PS: Even if you are not the leader of your organisation, you can still take responsibility for the culture of your team, group or those people around you.
You are standing on a river bank. The water is still and calm. There is no wind. You take a rock, throw it high in the air and it lands in the middle with a loud plop.
This single action results in a series of ripples radiating out from where the rock entered the water. They continue to travel outwards, changing the surface of the water, influencing the surroundings.
One simple action resulting in significant influence.
Leading is about influence.
Who are you changing by your actions? Your work mates? Your friends? Members of your family?
Who is feeling the ripples of your influence?
If the answer is no one, perhaps it’s time to increase your leadership capability?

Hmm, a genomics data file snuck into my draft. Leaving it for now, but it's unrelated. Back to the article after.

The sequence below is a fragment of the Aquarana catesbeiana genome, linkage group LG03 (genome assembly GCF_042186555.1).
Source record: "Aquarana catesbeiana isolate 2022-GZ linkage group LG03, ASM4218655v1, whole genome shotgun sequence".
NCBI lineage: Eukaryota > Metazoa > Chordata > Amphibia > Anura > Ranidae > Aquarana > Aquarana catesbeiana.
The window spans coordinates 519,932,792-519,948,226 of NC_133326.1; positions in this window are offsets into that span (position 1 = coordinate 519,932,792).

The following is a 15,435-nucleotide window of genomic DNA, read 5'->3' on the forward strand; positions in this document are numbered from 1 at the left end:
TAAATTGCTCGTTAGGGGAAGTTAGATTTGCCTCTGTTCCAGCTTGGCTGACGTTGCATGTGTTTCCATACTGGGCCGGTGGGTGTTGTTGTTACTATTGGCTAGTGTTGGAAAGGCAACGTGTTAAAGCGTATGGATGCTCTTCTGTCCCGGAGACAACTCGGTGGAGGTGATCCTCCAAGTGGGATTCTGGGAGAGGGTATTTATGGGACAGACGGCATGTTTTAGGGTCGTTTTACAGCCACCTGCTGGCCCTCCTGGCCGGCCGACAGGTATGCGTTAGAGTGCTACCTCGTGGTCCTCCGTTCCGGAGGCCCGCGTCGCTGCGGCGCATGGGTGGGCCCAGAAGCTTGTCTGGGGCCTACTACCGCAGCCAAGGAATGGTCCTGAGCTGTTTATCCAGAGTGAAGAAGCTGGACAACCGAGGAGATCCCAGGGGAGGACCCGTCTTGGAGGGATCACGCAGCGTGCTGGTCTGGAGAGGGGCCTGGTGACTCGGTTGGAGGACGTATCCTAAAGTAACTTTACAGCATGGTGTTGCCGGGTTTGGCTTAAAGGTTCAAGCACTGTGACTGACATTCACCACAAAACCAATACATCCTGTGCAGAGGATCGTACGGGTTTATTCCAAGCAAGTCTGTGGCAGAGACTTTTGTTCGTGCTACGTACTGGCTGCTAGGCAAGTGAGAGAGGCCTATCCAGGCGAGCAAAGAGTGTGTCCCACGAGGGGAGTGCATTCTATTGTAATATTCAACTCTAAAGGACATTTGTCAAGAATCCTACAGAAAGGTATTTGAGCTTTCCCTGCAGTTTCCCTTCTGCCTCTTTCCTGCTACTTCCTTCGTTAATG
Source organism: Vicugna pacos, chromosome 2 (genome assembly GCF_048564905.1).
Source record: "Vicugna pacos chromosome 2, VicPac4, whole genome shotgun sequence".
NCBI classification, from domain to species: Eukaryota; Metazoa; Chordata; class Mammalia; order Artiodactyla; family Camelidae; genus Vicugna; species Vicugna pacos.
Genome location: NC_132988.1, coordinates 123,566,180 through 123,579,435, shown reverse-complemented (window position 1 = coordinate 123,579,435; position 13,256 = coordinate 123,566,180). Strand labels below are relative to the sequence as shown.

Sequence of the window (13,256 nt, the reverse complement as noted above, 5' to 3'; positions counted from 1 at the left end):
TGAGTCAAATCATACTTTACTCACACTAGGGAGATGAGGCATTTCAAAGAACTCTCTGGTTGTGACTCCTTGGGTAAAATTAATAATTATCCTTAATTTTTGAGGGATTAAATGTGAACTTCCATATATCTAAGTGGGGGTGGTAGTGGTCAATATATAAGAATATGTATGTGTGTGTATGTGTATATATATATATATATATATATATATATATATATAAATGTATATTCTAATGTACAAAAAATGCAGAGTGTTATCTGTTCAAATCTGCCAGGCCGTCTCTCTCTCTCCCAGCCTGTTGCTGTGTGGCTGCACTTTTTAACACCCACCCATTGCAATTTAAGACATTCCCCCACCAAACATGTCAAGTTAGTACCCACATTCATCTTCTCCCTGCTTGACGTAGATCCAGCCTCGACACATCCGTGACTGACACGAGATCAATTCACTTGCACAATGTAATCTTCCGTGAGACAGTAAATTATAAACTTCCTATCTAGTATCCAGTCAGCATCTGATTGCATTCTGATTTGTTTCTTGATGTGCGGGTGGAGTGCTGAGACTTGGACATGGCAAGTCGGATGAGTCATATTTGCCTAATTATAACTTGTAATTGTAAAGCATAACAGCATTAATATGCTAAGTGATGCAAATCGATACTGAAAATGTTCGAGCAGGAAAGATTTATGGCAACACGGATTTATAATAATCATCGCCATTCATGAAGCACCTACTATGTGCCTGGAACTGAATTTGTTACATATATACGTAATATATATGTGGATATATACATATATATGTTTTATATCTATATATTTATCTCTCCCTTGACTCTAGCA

I was reminded recently of a story that I used to use in my training about a company that placed a great emphasis on having fun in the workplace. It led to high levels of staff engagement, loyal customers and a worldwide reputation.
The story is about a fish shop in Seattle called Pike Place Fish. The shop became more famous when a book and video was made about it and used internationally to encourage us to create environments where people had fun at work. At Pike Place Fish the staff yell out the orders and literally throw your fish across the shop to be wrapped. Customers go there partly for the fish and partly for the experience.
Why is having fun at work so rare? If you consider that many of us spend half our waking hours at work, it strikes me as even more important that we like it and have fun. What can you do to create an environment that is more conducive to people enjoying themselves? The website below will give you some ideas.
You might be wondering what having fun has to do with leadership? I believe it is the responsibility of the leader to create an environment that gets the best out of people, and that is more likely to happen if they are having fun.
PS: Go to www.fishphilosophy.com for more info on Pike Place Fish. The above photo was taken by my client and friend Richard Tonkin from Bulbeck EnviroSolutions when he visited Seattle, especially to experience Pike Place Fish, which I had told him about years before!